March 2, 2017

Getting up to speed on stats and machine learning

Two students, two great guides to understanding complex topics

One of the things I knew I wanted to do when I came to Harvard this year for the Nieman Fellowship is get a better handle on a few topics I often struggle to understand and apply, namely statistics and topics in artificial intelligence.

I took courses in both last semester. But it helps to have good reference guides, especially when they're clear and concise. So one lesson I've learned this week: When it comes to creating crib sheets, never underestimate the abilities of undergraduates.

Over at Brown University, senior Daniel Kunin created a site called Seeing Theory, a beautiful visual introduction to probability and statistics. The site includes the exploration of topics from basic probability to linear regression (all using the D3 library). The visualizations are also interactive, which really allows you to get a sense of how the theories of statistics apply in practice.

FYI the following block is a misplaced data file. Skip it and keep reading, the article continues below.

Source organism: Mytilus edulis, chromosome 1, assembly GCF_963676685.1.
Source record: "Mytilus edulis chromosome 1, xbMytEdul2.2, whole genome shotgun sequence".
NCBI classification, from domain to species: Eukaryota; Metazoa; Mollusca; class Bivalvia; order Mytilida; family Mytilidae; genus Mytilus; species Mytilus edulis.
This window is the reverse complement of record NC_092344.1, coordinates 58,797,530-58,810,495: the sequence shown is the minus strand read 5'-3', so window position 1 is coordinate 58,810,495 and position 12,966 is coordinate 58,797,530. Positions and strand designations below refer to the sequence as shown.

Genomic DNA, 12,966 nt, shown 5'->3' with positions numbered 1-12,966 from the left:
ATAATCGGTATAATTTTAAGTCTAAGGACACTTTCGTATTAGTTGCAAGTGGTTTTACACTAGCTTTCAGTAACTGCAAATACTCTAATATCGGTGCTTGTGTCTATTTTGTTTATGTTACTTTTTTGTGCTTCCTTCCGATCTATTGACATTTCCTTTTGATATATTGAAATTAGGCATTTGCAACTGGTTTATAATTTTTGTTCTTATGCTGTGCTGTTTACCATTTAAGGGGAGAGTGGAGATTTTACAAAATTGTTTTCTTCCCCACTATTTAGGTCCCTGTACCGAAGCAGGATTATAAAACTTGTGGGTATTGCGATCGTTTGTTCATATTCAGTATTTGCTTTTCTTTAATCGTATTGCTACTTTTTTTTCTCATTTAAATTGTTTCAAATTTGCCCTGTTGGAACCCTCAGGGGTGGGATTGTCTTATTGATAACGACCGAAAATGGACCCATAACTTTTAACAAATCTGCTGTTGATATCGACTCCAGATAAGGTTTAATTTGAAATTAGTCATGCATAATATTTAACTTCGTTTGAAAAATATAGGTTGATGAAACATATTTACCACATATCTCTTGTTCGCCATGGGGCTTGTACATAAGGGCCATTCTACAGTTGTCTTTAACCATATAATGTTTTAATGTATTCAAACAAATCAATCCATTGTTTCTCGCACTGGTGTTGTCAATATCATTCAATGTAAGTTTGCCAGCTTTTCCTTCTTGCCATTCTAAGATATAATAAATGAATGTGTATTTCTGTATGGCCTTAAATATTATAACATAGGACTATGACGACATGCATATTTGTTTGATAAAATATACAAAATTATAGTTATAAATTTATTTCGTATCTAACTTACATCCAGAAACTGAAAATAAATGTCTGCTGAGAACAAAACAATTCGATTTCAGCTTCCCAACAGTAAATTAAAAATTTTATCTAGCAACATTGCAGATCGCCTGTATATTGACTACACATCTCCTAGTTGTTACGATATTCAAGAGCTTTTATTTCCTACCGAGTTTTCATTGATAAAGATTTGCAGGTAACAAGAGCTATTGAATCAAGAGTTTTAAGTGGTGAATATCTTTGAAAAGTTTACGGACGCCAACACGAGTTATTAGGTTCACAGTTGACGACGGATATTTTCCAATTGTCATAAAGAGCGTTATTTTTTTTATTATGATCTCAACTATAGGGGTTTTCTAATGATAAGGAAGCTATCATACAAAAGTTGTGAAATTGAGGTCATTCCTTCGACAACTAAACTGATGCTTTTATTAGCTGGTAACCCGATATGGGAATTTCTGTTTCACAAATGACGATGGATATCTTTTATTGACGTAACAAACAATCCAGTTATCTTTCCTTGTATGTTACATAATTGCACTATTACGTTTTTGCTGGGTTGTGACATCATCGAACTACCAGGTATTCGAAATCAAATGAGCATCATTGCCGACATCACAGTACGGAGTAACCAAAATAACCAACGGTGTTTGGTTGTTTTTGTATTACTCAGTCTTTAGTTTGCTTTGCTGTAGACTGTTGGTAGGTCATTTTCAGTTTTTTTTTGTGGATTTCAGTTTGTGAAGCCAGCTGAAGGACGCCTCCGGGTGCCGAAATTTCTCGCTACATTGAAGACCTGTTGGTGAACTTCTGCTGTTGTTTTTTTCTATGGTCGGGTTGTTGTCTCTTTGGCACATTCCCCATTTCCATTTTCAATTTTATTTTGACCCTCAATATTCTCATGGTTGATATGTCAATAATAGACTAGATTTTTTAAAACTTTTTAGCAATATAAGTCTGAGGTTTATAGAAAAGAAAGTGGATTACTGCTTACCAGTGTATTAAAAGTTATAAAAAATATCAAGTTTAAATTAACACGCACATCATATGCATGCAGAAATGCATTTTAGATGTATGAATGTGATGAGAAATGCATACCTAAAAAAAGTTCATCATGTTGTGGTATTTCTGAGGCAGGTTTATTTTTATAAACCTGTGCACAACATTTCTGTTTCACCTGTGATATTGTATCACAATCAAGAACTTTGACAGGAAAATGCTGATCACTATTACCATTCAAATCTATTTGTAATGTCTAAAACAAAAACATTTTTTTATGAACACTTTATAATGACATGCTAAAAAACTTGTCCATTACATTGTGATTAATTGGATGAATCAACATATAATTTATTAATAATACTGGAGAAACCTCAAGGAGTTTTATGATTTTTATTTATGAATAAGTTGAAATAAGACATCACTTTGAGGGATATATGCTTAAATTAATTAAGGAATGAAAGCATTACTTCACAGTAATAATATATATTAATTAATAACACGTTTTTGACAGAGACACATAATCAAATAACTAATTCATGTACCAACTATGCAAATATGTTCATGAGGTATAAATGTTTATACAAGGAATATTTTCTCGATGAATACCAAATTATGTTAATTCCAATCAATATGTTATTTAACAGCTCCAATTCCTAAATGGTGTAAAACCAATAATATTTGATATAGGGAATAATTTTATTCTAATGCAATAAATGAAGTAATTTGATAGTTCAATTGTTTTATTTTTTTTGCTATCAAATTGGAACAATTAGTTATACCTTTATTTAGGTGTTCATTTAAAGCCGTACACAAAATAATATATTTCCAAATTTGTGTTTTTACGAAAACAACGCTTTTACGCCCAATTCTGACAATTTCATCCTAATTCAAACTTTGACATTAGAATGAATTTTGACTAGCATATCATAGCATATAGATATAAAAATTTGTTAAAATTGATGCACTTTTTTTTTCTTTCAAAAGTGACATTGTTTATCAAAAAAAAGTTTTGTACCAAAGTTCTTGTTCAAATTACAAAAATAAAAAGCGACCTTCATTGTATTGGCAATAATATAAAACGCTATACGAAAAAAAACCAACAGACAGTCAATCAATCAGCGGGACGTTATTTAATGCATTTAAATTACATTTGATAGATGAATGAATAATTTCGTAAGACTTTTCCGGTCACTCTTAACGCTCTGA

Simulating a dice roll, 100 rolls at a time. // Graphic by Daniel Kunin

Here at Harvard, senior Noah Yonack wrote up a great primer on machine learning for those of us without an extensive background in computer science and mathematics. It's 13 pages long, but does a great job introducing the basic vocabulary and techniques.

Right up front, it gets at a really fundamental question I had: What's the difference between machine learning and artificial intelligence?

 

The full document is below, shared with permission from Noah (thanks Noah!).

A Non-Technical Introduction to Machine Learning

by Noah Yonack